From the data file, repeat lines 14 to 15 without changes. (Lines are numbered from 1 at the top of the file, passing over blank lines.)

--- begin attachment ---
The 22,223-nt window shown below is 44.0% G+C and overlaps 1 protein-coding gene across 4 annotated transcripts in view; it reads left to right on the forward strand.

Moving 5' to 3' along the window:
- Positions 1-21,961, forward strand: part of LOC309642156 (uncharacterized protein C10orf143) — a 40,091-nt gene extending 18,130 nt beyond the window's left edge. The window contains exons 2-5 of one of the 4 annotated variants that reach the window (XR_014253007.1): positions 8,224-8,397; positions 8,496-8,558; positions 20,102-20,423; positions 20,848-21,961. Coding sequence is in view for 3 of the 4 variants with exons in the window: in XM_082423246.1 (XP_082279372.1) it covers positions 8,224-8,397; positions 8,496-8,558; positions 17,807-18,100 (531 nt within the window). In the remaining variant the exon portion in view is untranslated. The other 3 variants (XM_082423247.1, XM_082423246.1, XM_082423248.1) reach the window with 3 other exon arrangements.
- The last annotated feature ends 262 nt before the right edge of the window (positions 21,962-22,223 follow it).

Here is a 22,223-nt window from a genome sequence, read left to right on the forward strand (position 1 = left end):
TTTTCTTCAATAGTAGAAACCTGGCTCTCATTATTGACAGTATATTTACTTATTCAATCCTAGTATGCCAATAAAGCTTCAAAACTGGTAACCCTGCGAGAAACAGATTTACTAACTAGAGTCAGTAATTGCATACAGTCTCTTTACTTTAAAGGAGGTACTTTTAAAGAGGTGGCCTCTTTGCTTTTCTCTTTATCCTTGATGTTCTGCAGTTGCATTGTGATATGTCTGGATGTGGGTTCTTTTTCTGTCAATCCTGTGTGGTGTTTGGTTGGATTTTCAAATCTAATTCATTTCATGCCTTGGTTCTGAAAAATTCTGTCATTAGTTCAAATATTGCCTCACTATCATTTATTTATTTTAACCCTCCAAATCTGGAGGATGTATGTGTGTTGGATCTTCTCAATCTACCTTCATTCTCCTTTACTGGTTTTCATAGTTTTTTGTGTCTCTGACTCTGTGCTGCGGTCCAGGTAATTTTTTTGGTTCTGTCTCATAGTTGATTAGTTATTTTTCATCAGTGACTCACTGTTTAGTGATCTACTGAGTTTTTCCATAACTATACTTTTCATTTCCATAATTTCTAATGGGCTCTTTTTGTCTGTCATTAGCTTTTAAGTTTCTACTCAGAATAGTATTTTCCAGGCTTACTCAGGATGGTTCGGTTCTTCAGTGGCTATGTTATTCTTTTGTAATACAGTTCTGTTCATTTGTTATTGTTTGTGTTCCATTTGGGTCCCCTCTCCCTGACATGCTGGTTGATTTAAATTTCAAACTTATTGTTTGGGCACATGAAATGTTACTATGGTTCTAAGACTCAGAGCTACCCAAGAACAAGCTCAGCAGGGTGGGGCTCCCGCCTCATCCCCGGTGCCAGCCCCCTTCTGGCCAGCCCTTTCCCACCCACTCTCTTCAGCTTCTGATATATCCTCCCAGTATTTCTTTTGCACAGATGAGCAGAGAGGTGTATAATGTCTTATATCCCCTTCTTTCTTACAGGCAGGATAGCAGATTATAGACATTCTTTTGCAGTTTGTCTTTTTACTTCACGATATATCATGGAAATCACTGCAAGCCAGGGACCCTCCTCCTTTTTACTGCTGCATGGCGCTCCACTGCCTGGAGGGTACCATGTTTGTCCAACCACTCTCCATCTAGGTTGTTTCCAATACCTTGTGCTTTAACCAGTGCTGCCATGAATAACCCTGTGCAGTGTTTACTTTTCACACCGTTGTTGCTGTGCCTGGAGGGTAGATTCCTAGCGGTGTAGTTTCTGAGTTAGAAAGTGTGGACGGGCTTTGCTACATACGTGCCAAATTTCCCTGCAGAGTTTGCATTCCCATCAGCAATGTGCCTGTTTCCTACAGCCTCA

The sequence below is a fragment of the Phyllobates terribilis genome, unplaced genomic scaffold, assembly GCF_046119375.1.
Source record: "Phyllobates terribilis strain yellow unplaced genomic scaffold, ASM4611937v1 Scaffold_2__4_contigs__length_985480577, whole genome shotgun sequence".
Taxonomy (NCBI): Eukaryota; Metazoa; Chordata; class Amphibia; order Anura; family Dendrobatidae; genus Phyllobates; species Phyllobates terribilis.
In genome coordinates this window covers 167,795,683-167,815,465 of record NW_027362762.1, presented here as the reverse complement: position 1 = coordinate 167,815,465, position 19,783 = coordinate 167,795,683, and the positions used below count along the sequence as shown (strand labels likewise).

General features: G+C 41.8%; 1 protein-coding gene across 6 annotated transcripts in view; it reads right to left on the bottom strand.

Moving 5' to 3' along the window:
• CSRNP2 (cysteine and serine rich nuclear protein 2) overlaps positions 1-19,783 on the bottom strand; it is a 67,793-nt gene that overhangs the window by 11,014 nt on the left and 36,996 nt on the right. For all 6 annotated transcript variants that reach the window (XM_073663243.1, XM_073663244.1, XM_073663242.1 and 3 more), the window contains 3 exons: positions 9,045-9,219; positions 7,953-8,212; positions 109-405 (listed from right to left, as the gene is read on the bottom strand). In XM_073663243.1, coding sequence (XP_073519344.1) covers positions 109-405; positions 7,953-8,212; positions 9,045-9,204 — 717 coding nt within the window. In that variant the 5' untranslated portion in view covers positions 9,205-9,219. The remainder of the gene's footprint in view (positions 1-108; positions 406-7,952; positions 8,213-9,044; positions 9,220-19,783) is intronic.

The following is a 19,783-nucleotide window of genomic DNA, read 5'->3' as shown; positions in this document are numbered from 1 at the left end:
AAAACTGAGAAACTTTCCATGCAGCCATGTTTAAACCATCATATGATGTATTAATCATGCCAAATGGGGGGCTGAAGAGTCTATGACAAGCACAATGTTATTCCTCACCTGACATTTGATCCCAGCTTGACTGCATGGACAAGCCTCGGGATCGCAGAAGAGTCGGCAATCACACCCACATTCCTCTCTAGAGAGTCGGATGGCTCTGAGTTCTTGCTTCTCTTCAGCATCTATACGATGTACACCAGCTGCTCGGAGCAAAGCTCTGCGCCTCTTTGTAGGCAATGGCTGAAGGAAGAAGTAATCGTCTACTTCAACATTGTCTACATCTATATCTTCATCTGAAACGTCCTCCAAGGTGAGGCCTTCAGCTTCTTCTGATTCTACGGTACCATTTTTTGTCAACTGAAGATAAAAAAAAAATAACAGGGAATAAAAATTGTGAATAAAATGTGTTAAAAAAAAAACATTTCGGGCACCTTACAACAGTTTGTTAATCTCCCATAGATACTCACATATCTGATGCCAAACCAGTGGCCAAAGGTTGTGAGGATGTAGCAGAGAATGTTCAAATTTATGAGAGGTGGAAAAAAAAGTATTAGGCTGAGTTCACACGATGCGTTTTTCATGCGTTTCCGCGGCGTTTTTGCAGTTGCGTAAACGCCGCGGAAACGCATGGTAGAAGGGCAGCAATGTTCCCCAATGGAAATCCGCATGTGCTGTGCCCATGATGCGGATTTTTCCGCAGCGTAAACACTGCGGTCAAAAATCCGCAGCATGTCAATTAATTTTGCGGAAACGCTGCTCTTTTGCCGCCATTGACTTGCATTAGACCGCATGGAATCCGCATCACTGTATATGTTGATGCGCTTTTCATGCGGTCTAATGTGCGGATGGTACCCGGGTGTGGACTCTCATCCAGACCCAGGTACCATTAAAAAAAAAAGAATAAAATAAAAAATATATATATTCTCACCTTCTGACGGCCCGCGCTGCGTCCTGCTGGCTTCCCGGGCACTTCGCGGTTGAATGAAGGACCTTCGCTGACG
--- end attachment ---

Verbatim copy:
The following is a 19,783-nucleotide window of genomic DNA, read 5'->3' as shown; positions in this document are numbered from 1 at the left end:
AAAACTGAGAAACTTTCCATGCAGCCATGTTTAAACCATCATATGATGTATTAATCATGCCAAATGGGGGGCTGAAGAGTCTATGACAAGCACAATGTTATTCCTCACCTGACATTTGATCCCAGCTTGACTGCATGGACAAGCCTCGGGATCGCAGAAGAGTCGGCAATCACACCCACATTCCTCTCTAGAGAGTCGGATGGCTCTGAGTTCTTGCTTCTCTTCAGCATCTATACGATGTACACCAGCTGCTCGGAGCAAAGCTCTGCGCCTCTTTGTAGGCAATGGCTGAAGGAAGAAGTAATCGTCTACTTCAACATTGTCTACATCTATATCTTCATCTGAAACGTCCTCCAAGGTGAGGCCTTCAGCTTCTTCTGATTCTACGGTACCATTTTTTGTCAACTGAAGATAAAAAAAAAATAACAGGGAATAAAAATTGTGAATAAAATGTGTTAAAAAAAAAACATTTCGGGCACCTTACAACAGTTTGTTAATCTCCCATAGATACTCACATATCTGATGCCAAACCAGTGGCCAAAGGTTGTGAGGATGTAGCAGAGAATGTTCAAATTTATGAGAGGTGGAAAAAAAAGTATTAGGCTGAGTTCACACGATGCGTTTTTCATGCGTTTCCGCGGCGTTTTTGCAGTTGCGTAAACGCCGCGGAAACGCATGGTAGAAGGGCAGCAATGTTCCCCAATGGAAATCCGCATGTGCTGTGCCCATGATGCGGATTTTTCCGCAGCGTAAACACTGCGGTCAAAAATCCGCAGCATGTCAATTAATTTTGCGGAAACGCTGCTCTTTTGCCGCCATTGACTTGCATTAGACCGCATGGAATCCGCATCACTGTATATGTTGATGCGCTTTTCATGCGGTCTAATGTGCGGATGGTACCCGGGTGTGGACTCTCATCCAGACCCAGGTACCATTAAAAAAAAAAGAATAAAATAAAAAATATATATATTCTCACCTTCTGACGGCCCGCGCTGCGTCCTGCTGGCTTCCCGGGCACTTCGCGGTTGAATGAAGGACCTTCGCTGACG